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The Chicago Symphony Orchestra family notes with sorrow the passing of Rudolph “Rudy” Nashan, a member of the trumpet section from 1950 until 1963. He died on August 9, 2017, at the age of 94.

The Chicago Symphony Orchestra trumpet section in the fall of 1950: left to right, Renold Schilke, Gerald Huffman, Rudolph Nashan, and Adolph Herseth

Nashan was born in Münster, Germany on July 25, 1923, and the family soon immigrated to the United States, settling in Chicago. He began playing the trumpet in elementary school and continued lessons while attending Lane Tech. Nashan was a member of the Civic Orchestra of Chicago from 1941 until 1943, and following the outbreak of World War II, in 1942 he joined the U.S. Army, serving in a military band in Skokie, Illinois. During his service, he worked not only as a trumpeter but also as a translator for incoming German war prisoners who had been transported to the United States as farm laborers from South Africa.

After the war, Nashan attended the New England Conservatory of Music and studied with Georges C. Mager, then principal trumpet of the Boston Symphony Orchestra. Shortly after receiving his performer’s certificate, new music director Rafael Kubelík invited him to join the Chicago Symphony Orchestra as second trumpet, where he served for ten years, moving to fourth trumpet in 1960.

As a tireless advocate for the rights of musicians, in 1962 Nashan was one of the founding members of the International Conference of Symphony and Opera Musicians. He resigned his post with the Chicago Symphony Orchestra in 1963 when he was elected vice president of the Chicago Federation of Musicians, where he was instrumental in completing the merger of the segregated Chicago locals.

Nashan later worked as an artist representative for the National Endowment for the Arts for the New England area and also served as principal trumpet and personnel manager of the Syracuse Symphony Orchestra. Upon his retirement, he and his wife Catherine moved to Belfast, Maine, where he taught several young trumpeters privately and at local colleges. Nashan was a longtime member of the Chicago Symphony Orchestra Alumni Association.

His first wife Catherine preceded him in death. Nashan is survived by his second wife Patricia and two children from his first marriage, Rebecca Devereaux and Georges Nashan. Service details are pending.

In 2012, ICSOM held its fiftieth anniversary meeting in Chicago and to commemorate the event, a documentary was produced. Nashan was one of several Chicago Symphony Orchestra musicians prominently featured in the film, offering first-hand accounts of working conditions in orchestras in the early years.

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On October 7, 8, and 9, 1976, Sir Georg Solti led the Chicago Symphony Orchestra in the world premiere performances of David Del Tredici’s Final Alice. Twenty-seven-year-old Barbara Hendricks was the soprano soloist.

The work was performed again on October 26 and 27, 1979, and recorded by London Records with sessions on October 27 and January 29 and 30, 1980. The recording was produced by James Mallinson; James Lock, John Dunkerley, and Michael Mailes were the recording engineers. It recently was released on CD for the first time.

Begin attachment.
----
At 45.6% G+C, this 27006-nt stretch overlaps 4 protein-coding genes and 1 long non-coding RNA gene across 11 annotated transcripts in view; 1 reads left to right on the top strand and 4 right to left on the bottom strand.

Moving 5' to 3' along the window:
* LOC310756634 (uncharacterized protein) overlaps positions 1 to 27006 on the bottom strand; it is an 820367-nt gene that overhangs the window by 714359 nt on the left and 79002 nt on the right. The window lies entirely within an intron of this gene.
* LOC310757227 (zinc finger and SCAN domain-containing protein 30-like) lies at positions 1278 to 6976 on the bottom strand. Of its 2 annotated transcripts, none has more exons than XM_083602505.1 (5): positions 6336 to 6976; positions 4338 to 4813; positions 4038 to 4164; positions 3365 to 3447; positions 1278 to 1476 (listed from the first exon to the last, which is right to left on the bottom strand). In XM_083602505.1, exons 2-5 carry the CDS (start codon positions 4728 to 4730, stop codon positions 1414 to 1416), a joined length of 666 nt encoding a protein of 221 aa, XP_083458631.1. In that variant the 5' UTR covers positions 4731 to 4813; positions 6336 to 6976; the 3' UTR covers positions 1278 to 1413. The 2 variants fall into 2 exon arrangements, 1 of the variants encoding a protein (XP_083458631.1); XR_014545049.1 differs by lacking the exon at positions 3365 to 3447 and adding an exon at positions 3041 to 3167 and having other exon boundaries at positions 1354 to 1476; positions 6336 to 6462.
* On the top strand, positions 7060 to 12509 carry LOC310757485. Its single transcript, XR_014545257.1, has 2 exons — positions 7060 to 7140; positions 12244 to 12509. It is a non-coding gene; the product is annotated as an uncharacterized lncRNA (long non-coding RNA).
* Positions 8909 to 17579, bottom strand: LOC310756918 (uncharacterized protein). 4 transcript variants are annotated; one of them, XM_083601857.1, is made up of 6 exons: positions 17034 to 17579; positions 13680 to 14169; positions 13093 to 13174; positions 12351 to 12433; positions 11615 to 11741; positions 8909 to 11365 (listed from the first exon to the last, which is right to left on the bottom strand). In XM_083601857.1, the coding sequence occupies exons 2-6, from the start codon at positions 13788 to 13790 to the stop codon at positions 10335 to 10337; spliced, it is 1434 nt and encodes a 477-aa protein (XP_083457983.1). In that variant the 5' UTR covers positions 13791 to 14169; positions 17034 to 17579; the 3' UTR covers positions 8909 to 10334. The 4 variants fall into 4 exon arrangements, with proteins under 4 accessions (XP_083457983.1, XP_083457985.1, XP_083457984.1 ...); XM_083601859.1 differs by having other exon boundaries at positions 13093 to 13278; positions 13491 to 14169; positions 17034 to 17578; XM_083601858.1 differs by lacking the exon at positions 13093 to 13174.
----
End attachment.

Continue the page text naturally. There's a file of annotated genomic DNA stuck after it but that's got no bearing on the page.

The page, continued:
The composer supplied comments for the recording’s liner notes: “Final Alice, commissioned for the Chicago Symphony Orchestra by the National Endowment for the Arts in celebration of the U.S. Bicentennial . . . is dedicated to Sir Georg Solti. Scored for huge forces—an amplified soprano/narrator, a solo concertante group of folk instruments (mandolin, banjo, accordion, two soprano saxophones) and a very large orchestra—Final Alice unfolds a series of elaborate arias interspersed and separated by dramatic episodes from the last two chapters of [Lewis Carroll‘s] Alice’s Adventures in Wonderland: the Trial in Wonderland (which gradually turns to pandemonium) and Alice’s subsequent awakening and return to ‘dull reality.’ To these I have added an Apotheosis. The work teeters between the worlds of opera and symphonic music, and were I to invent a category I would call Final Alice an ‘Opera, written in concert form.’

David Del Tredici with Sir Georg Solti and Barbara Hendricks in Chicago, October 1976

Final Alice tells two stories at once; primarily, it is the tale of Wonderland itself, with all its bizarre and unpredictable happenings painted as vividly as possible. But between the lines, as it were, is the implied love of Lewis Carroll for Alice Liddell, as suggested by ‘Alice Gray’ and the Acrostic Song. By introducing these additional poems into the Trial as depositions of evidence, given by the White Rabbit (acting as a kind of chief prosecutor), I wished to bring that love story closer to the surface—not so close as to disturb the amusing, eccentric, sometimes terrifying story, but close enough to leave a recognition. I wished, that is, to add what one might call the human dimension of the man, seen only intermittently to be sure, but, hopefully, always affectingly—perhaps lingering in the memory after the dream of Wonderland itself has faded.”

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Theodore Thomas

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A wonderful end to a beautiful tour! The last stop on the CSO’s 2017 West Coast Tour was Walt Disney Concert Hall in Los Angeles. Last night, Maestro Riccardo Muti and the CSO performed Brahms’ Symphony No. 2 and No. 3.  Photos by @toddrphoto. #CSOonTour

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